Christians on Ageing cannot deal with every issue affecting the lives of older people but it can highlight those which are causing public debate or concern. These pages highlight news items, research, new books, surveys and media reports which have a bearing on how older people are living their lives and how society is reacting to changes in attitudes towards older people and ageing. The charity’s first task is to identify these for its members and to provide information about the nature of the debate and the variety of views and opinions being proposed. Unless members of Christians on Ageing have been canvassed for their views or the Executive Committee has taken a policy decision, the articles here are to be considered an exploration of the issues rather than a formal comment. The nature of the contribution to the debate will always be made clear.
Members of Christians on Ageing and other users of this website are encouraged to contribute to the debate. Let us know what you think. Tell us about other useful stuff we can include here. What should the Churches be doing on important issues, such as:
- Older people after Brexit?
- Helping the ‘Windrush’ members of our congregations in their struggle for justice?
- Housing and homelessness for older, poorer people?
Older people, depression and its treatment
A commentary on recent research and media reports by David Jolley, a member of the Christians on Ageing Executive Committee and, formerly, holding senior positions in the study of Old Age Psychiatry at Wolverhampton and Manchester Universities.
A recent ‘long read’ contribution in The Guardian explores reflections on the availability of legal access to euthanasia in a growing number of countries. The subject is headlined: Death on Demand: Has euthanasia gone too far?
National attitudes to death
On our News page there is a report about an initiative earlier in 2018 by Co-op Funeralcare: the provision of low-cost funerals which involve no mourners and no ceremony. The Co-op announced that it would be conducting a nationwide survey of British attitudes towards death. The results of the survey have been published as ‘Making peace with death’ and can be read here. The Co-op says that over 30,000 responses were received although this figure is amended in the formal reference to the size of the sample (22664 adults 16+). The survey (which was conducted on-line) covered basic attitudes towards the death of others as well as the ways people thought about their own mortality. The main finding is that the majority of people find the whole subject of death very difficult and find themselves inadequate in the face of bereavement. Additionally, the lack of preparation for death is startling, including the making of a will (only 27% it is suggested). The word ‘taboo’ is used in the findings as a general description of the British attitude towards death. No one really likes talking about it and will go to great lengths to avoid having to deal with any aspect of it. The questions asked are not listed and, therefore, it is not possible to compare the enquiries with the answers.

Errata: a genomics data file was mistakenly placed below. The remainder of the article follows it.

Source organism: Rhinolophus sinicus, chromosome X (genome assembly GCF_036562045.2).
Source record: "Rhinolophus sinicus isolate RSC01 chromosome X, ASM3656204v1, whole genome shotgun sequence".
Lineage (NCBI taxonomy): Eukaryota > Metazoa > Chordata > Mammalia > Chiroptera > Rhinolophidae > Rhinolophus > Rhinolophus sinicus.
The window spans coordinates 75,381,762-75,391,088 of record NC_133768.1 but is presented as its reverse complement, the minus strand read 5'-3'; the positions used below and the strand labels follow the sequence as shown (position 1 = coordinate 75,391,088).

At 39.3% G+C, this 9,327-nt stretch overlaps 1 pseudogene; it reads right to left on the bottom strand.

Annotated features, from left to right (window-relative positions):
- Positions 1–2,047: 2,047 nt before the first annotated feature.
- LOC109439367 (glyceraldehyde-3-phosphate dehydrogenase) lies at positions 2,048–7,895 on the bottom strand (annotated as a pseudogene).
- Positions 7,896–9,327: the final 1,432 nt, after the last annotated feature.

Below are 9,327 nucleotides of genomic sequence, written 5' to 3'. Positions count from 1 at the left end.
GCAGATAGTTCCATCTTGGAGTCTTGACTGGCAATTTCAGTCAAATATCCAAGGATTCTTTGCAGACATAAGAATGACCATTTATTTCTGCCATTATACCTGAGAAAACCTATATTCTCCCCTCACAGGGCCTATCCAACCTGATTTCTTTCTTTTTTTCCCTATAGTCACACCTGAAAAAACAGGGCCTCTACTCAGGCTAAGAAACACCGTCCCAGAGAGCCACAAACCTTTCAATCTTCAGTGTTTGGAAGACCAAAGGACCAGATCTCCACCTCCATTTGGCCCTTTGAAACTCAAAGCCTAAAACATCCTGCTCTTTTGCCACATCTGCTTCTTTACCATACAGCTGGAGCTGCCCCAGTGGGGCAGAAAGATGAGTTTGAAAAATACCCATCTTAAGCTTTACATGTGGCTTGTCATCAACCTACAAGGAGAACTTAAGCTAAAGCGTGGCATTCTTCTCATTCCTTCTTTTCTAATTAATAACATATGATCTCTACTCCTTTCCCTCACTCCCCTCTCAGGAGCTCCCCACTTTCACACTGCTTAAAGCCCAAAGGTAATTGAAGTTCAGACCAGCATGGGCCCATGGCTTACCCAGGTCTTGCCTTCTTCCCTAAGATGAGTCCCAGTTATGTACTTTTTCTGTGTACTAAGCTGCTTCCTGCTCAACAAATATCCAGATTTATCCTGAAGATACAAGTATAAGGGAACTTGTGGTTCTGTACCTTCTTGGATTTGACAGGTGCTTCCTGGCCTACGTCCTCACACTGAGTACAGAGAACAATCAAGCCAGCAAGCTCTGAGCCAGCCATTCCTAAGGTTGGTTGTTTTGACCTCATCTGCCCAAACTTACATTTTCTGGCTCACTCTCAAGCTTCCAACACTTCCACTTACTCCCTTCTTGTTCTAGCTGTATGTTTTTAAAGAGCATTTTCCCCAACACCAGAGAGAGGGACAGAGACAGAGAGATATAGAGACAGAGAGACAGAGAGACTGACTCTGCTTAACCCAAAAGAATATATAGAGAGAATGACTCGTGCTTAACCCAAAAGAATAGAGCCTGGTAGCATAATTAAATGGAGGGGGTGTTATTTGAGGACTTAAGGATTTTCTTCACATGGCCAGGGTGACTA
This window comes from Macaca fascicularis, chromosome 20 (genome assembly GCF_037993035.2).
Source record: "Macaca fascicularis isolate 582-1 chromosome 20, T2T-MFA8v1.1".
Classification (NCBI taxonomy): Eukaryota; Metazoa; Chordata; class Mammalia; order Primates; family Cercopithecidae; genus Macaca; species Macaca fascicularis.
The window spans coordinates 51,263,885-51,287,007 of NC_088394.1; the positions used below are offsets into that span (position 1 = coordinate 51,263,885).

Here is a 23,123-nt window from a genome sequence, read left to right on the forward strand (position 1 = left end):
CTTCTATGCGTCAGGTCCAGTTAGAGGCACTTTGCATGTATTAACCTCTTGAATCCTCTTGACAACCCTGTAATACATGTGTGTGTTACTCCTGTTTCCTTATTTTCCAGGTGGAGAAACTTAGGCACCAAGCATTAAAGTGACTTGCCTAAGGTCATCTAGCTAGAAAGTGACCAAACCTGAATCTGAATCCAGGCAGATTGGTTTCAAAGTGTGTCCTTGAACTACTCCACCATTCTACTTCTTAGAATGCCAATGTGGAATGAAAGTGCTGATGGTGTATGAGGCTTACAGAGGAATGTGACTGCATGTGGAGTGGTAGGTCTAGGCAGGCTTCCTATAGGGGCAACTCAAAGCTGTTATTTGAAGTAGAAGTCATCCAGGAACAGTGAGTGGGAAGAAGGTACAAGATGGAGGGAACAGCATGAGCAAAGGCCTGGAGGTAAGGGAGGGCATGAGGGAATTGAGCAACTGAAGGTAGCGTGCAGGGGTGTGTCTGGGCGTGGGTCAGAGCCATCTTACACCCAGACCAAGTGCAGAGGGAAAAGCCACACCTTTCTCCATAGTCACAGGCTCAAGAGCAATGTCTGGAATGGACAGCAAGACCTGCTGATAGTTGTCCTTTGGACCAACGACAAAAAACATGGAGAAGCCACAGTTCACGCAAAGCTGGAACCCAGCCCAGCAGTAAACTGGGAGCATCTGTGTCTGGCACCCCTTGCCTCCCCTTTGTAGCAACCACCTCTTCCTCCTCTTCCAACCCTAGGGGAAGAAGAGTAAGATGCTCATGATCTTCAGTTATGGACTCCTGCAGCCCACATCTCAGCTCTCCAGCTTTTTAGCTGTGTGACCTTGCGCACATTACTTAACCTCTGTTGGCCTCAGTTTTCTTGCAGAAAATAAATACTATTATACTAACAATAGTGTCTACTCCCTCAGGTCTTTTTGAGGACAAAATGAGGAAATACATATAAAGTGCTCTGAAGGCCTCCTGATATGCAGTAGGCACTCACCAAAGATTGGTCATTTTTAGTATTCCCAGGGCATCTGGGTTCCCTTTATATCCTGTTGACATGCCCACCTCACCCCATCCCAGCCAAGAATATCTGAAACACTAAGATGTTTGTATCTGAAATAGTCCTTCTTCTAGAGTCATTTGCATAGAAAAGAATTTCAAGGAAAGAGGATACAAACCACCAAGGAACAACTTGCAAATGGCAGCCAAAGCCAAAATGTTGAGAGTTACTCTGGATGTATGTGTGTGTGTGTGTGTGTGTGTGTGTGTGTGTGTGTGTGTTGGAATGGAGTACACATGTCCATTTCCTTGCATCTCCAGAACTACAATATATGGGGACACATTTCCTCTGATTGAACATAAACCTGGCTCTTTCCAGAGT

One of the significant features of the survey results is the almost complete absence of any mention of religious faith or affiliation. There is a single reference, in a section about making funeral plans, to the influence religion might have had in prompting making a plan (9% said it did). Other than that, nothing. It is understandable that a commercial organisation with a very big interest in funerals should concentrate its effort on those matters which affect its own business planning, but to ignore the place that religious faith might have in people’s thinking and practice does raise a number of questions. Did the survey deliberately exclude any enquiry about the effect of faith on attitudes to death and bereavement, or was it just not remembered? If it was deliberate, why? If it was just forgotten, is this a reflection of the entirely secular purpose and approach of the survey, or symptomatic of a wider ignorance of the role of faith in people’s lives?
In the Press Release issued at the time of the announcement of this survey, Christians on Ageing suggested that it was time for the Churches (as well as other faith communities) to confront the avoidance of death in our culture and bring discussion about dying and bereavement back into the land of the living. The results of this survey make that task more urgent. One of the main responses recorded in the survey was that people ‘didn’t know what to say or do’ when dealing with death and the care of those left grieving. The Church of Jesus Christ has got the words and knows what to do.
Christians on Ageing will continue to explore this issue. Our booklet on ‘Dying and Death’: what have Christians to say to secular society?’ is still available from our Bookstore.
You might like to read a recent review of ‘Terminal Illness’, by Drs Elizabeth Toy, Catherine O’Neill and Sarah Jackson, Redemptorist Publications.